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Can someone explain why sulfur and those other atoms can take more than 8 electrons? I remember Dr. Lavelle had a good explanation in class but I am having trouble coming up with his explanation while trying to study.
Sulfur, phosphorous, and chlorine are examples of an expanded octet because starting in this row, these atoms have a d orbital which can hold extra electrons. In the normal state, they are not usually all filled so when it comes time to share electrons they are able to store more in the d orbital. Hope this helps!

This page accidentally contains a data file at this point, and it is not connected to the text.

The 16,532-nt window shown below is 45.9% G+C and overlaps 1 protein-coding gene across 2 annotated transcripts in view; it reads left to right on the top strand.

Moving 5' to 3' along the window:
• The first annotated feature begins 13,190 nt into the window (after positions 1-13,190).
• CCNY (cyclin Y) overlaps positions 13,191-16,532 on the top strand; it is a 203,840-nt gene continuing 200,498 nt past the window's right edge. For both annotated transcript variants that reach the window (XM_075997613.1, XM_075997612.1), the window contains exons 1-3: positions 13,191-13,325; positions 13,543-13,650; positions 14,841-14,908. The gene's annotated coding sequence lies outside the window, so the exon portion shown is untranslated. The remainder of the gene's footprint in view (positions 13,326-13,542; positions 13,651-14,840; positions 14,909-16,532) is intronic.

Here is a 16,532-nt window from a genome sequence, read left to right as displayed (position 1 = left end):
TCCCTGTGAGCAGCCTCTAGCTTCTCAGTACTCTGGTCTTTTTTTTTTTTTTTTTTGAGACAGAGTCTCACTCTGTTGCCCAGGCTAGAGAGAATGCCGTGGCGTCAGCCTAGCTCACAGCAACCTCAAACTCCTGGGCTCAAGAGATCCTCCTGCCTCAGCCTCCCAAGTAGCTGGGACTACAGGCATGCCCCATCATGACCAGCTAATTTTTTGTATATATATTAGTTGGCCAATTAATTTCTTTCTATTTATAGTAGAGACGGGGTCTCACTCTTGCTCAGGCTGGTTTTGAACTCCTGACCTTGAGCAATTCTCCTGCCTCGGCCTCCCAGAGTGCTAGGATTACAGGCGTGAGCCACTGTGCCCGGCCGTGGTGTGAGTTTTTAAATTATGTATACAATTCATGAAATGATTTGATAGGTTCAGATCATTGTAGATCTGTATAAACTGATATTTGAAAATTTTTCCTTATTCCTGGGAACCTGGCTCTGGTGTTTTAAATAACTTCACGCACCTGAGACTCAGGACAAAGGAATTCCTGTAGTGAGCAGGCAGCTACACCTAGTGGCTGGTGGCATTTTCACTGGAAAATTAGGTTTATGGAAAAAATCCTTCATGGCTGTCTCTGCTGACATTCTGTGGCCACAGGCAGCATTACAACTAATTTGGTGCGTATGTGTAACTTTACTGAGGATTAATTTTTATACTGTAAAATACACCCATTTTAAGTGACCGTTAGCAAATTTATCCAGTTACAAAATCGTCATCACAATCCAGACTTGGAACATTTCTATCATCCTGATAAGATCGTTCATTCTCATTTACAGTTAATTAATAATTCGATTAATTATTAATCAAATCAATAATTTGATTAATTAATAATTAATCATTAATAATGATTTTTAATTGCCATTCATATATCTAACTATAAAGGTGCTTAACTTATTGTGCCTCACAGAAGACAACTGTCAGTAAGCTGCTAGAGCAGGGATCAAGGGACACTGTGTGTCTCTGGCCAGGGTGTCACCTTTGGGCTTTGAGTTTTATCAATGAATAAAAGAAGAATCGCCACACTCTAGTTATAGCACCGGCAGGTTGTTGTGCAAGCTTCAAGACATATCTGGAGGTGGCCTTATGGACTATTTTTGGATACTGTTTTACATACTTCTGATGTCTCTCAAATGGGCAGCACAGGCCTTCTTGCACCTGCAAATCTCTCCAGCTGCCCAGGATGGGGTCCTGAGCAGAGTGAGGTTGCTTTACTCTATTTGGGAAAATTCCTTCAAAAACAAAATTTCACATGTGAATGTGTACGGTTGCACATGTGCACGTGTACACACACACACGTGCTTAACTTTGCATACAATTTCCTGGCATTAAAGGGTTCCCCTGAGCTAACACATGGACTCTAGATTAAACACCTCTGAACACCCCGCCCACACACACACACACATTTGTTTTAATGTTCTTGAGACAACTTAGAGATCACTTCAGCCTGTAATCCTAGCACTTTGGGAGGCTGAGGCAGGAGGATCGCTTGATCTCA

They are examples of expanded octets (expanded its valence shell). For phosphorus, there is the 3d subshell available and the d-orbitals that can accommodate for more valence electrons. This allows for extra pair of electrons to occupy the valence shell which means there are more than 8 valence electrons.
This is a question: so in high school I thought all atoms had 2 electrons in the first sub shell, and in all of the next sub shells the valence electrons were 8. So do all atoms that have a d orbital are able to have more than 8 electrons in a Sub shell?
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